It may be that the brain itself operates holographically. Talbot quotes Bohm: “Every action starts with an intention in the implicate order. The imagination is already the creation of form; it already has the intention and the germs of all the movements needed to carry it out. And it affects the body… so that as creation takes place in that way from the subtler levels of the implicate order, it goes through them until in manifests in the explicate.”
Thoughts clearly can be powerful things. Edgar Cayce spoke of thoughts as tangible things, a finer form of matter, and when in trance, told clients that “thought is the builder”, and that their thoughts created their destiny. He was not alone.
The tantric mystics of
referred to thoughts as “tsal” and believed that every mental action produced waves of mysterious energy. They believed that the entire universe is created by the collective tsal of all beings. Tibetan tantric texts are filled with visualization exercises, designed to perfect visualization abilities. Persian Sufis also stressed the importance of visualization in altering and reshaping one’s destiny, and described reality as being a series of subtler planes of being, and that the plane directly adjacent to our current plane was where the subtle matter of one’s thoughts formed into idea-images, which in turn eventually determined the course of one’s life. Is it possible that visualization coupled with proper concentration can enable us to materialize thoughts, not only as dreams or visions, but as experiences in the material realm? Tibet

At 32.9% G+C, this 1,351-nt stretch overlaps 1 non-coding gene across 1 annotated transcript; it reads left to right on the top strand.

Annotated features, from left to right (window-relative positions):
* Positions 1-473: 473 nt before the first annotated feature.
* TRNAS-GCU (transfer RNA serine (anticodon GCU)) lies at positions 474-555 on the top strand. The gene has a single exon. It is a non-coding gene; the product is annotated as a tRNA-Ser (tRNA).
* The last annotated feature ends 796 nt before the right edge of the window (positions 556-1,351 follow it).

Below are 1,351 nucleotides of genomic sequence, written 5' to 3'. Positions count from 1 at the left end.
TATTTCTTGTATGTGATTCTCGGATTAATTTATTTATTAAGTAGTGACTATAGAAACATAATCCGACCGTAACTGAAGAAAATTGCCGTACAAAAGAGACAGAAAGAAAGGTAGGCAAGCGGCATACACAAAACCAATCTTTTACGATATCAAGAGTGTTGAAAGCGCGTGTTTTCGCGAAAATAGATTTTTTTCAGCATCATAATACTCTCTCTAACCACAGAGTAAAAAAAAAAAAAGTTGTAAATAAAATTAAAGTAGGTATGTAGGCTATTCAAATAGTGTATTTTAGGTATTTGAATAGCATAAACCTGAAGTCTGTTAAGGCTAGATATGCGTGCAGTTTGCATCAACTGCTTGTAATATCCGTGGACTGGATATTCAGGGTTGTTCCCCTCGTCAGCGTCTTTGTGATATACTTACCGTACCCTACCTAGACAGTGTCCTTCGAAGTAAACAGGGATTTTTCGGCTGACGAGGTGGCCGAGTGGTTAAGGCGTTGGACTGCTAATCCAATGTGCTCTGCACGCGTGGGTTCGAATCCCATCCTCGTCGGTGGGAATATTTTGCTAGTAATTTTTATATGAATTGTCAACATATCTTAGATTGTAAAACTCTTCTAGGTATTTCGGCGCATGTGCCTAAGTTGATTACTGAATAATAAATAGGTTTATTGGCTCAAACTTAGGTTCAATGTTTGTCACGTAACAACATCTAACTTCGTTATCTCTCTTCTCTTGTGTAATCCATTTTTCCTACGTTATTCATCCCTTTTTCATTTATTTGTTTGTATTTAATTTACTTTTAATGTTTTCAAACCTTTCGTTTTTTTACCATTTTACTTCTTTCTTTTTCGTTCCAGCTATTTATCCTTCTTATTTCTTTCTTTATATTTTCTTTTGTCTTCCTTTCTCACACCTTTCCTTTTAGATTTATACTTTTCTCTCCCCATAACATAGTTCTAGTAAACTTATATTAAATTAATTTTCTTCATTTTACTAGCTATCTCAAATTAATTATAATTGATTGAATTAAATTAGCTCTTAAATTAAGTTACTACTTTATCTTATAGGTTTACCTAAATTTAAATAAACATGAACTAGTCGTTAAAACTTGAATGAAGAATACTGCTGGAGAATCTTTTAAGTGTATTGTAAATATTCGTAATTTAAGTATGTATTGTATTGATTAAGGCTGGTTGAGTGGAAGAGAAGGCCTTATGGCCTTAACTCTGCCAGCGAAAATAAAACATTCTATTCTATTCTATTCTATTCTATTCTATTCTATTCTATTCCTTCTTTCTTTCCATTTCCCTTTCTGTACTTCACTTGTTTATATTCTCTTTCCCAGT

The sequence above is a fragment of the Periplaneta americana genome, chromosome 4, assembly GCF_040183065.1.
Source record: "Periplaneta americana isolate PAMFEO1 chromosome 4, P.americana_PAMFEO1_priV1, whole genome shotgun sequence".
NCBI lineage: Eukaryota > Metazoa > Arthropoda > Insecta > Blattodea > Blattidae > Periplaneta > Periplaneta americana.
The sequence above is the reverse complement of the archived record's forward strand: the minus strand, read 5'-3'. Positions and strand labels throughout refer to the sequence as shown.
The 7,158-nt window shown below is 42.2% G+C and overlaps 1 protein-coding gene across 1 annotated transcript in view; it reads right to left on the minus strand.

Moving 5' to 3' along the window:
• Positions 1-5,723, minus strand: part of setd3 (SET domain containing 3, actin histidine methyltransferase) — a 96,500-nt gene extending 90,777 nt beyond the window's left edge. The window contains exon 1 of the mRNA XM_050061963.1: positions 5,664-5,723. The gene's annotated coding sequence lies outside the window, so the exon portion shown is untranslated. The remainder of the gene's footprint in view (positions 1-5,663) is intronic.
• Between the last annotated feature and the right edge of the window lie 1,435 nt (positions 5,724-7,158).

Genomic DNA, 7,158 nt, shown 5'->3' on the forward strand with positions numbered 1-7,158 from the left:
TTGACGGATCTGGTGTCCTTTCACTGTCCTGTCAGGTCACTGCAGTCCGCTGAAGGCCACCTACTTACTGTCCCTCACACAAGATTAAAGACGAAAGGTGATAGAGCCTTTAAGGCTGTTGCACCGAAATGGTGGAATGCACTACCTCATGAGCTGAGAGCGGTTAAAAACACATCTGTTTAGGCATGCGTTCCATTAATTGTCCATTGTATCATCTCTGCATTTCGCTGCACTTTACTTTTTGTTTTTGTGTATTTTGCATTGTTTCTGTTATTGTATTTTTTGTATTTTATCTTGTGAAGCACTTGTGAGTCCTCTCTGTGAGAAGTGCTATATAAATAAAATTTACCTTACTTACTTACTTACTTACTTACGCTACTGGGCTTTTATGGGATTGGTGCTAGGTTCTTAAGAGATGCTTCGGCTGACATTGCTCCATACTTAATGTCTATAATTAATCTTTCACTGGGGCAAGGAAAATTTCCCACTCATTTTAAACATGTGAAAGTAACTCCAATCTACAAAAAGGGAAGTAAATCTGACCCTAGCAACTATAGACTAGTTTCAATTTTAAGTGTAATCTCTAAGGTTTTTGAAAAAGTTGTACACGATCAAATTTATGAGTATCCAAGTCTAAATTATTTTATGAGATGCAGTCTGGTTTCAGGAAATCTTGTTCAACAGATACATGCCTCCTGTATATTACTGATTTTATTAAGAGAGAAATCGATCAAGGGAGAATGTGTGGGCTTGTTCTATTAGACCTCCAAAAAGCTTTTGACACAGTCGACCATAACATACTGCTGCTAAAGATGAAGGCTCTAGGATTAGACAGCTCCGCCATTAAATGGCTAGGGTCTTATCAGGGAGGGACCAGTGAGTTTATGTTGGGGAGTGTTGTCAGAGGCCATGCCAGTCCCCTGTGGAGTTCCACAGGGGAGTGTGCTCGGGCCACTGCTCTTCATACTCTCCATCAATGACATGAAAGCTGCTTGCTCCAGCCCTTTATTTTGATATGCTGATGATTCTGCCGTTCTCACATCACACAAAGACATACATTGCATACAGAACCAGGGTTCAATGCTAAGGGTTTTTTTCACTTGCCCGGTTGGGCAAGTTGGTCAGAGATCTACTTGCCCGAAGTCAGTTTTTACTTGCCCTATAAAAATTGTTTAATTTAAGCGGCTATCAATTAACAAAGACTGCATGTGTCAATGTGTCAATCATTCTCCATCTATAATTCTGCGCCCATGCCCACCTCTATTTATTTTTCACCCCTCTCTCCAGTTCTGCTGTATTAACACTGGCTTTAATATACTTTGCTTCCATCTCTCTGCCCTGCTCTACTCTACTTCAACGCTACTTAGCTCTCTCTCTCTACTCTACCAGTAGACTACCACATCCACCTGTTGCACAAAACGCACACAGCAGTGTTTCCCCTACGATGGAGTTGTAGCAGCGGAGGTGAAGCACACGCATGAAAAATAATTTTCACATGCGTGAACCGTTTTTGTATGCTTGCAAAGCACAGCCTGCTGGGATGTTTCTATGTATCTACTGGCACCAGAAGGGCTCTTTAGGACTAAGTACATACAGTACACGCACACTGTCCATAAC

This question is best answered with Talbot’s own words: “…in a holographic universe – a universe in which the mind participates with reality and in which the innermost stuff of our psyche can register as synchronicities in the objective world – the notion that we are also sculptors of our own fate is not so far-fetched. It even seems probable.”
Which means to me, I need to do some housecleaning in my own head. Clean out the thought patterns that are clearly not serving me well, and make space for cleaner, clearer thinking, that will help me realize my goals in the world of form.
So mote it be.